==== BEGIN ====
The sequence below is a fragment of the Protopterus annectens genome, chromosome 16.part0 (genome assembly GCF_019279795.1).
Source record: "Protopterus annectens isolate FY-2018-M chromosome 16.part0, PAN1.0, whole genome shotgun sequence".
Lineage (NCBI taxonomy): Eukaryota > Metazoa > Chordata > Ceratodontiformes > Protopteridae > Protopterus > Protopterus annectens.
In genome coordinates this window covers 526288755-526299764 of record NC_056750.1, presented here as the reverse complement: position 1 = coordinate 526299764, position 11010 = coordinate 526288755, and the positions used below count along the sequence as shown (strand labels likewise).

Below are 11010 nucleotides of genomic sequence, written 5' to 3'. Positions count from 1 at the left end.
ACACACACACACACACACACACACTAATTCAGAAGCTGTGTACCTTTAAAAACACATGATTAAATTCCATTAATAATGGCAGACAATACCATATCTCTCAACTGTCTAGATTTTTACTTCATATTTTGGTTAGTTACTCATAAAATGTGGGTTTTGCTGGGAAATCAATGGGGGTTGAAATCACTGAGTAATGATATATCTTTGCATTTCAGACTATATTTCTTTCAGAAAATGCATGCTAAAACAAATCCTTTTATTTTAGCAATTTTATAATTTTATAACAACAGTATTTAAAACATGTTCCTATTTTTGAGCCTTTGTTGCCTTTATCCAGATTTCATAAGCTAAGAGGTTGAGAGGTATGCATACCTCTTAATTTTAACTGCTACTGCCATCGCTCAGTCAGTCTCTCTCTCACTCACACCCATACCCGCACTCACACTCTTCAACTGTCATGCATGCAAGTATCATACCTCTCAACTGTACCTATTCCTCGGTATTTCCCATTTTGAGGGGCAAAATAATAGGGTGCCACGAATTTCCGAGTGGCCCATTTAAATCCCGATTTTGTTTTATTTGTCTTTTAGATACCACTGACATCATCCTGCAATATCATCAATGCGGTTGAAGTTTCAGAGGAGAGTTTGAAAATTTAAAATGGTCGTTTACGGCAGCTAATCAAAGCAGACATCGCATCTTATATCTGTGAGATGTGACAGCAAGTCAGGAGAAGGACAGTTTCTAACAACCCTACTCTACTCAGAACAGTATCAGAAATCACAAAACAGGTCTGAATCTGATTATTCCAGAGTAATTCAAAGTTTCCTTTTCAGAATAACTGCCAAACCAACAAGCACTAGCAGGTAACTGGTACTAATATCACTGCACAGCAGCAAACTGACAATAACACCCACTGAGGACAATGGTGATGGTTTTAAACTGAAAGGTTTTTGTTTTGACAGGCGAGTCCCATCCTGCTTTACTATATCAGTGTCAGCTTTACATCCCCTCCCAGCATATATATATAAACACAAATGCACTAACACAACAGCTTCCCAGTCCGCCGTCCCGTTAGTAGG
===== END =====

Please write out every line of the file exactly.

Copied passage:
The sequence below is a fragment of the Protopterus annectens genome, chromosome 16.part0 (genome assembly GCF_019279795.1).
Source record: "Protopterus annectens isolate FY-2018-M chromosome 16.part0, PAN1.0, whole genome shotgun sequence".
Lineage (NCBI taxonomy): Eukaryota > Metazoa > Chordata > Ceratodontiformes > Protopteridae > Protopterus > Protopterus annectens.
In genome coordinates this window covers 526288755-526299764 of record NC_056750.1, presented here as the reverse complement: position 1 = coordinate 526299764, position 11010 = coordinate 526288755, and the positions used below count along the sequence as shown (strand labels likewise).

Below are 11010 nucleotides of genomic sequence, written 5' to 3'. Positions count from 1 at the left end.
ACACACACACACACACACACACACTAATTCAGAAGCTGTGTACCTTTAAAAACACATGATTAAATTCCATTAATAATGGCAGACAATACCATATCTCTCAACTGTCTAGATTTTTACTTCATATTTTGGTTAGTTACTCATAAAATGTGGGTTTTGCTGGGAAATCAATGGGGGTTGAAATCACTGAGTAATGATATATCTTTGCATTTCAGACTATATTTCTTTCAGAAAATGCATGCTAAAACAAATCCTTTTATTTTAGCAATTTTATAATTTTATAACAACAGTATTTAAAACATGTTCCTATTTTTGAGCCTTTGTTGCCTTTATCCAGATTTCATAAGCTAAGAGGTTGAGAGGTATGCATACCTCTTAATTTTAACTGCTACTGCCATCGCTCAGTCAGTCTCTCTCTCACTCACACCCATACCCGCACTCACACTCTTCAACTGTCATGCATGCAAGTATCATACCTCTCAACTGTACCTATTCCTCGGTATTTCCCATTTTGAGGGGCAAAATAATAGGGTGCCACGAATTTCCGAGTGGCCCATTTAAATCCCGATTTTGTTTTATTTGTCTTTTAGATACCACTGACATCATCCTGCAATATCATCAATGCGGTTGAAGTTTCAGAGGAGAGTTTGAAAATTTAAAATGGTCGTTTACGGCAGCTAATCAAAGCAGACATCGCATCTTATATCTGTGAGATGTGACAGCAAGTCAGGAGAAGGACAGTTTCTAACAACCCTACTCTACTCAGAACAGTATCAGAAATCACAAAACAGGTCTGAATCTGATTATTCCAGAGTAATTCAAAGTTTCCTTTTCAGAATAACTGCCAAACCAACAAGCACTAGCAGGTAACTGGTACTAATATCACTGCACAGCAGCAAACTGACAATAACACCCACTGAGGACAATGGTGATGGTTTTAAACTGAAAGGTTTTTGTTTTGACAGGCGAGTCCCATCCTGCTTTACTATATCAGTGTCAGCTTTACATCCCCTCCCAGCATATATATATAAACACAAATGCACTAACACAACAGCTTCCCAGTCCGCCGTCCCGTTAGTAGG